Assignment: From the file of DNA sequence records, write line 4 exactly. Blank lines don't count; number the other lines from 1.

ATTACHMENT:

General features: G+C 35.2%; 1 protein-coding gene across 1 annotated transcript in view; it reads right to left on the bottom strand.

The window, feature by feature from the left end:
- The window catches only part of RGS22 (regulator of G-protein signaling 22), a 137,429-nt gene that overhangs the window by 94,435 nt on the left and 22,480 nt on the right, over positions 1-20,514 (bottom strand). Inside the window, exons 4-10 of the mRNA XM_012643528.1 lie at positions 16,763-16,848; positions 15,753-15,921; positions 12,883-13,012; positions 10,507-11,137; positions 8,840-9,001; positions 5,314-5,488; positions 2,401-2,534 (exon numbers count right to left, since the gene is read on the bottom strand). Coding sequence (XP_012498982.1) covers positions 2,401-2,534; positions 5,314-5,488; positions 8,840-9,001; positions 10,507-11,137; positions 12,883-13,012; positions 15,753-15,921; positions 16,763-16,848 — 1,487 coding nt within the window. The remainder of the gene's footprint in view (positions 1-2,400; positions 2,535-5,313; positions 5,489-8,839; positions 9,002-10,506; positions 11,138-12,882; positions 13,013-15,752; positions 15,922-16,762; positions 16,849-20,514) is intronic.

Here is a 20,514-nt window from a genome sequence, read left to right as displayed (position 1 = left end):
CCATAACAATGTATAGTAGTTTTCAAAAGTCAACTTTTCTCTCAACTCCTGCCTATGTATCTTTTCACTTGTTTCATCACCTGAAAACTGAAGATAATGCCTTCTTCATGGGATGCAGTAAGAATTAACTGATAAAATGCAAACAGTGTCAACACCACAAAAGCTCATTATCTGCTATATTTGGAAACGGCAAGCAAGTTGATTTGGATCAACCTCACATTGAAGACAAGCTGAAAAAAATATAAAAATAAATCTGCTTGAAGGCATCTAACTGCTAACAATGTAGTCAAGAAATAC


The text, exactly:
Here is a 20,514-nt window from a genome sequence, read left to right as displayed (position 1 = left end):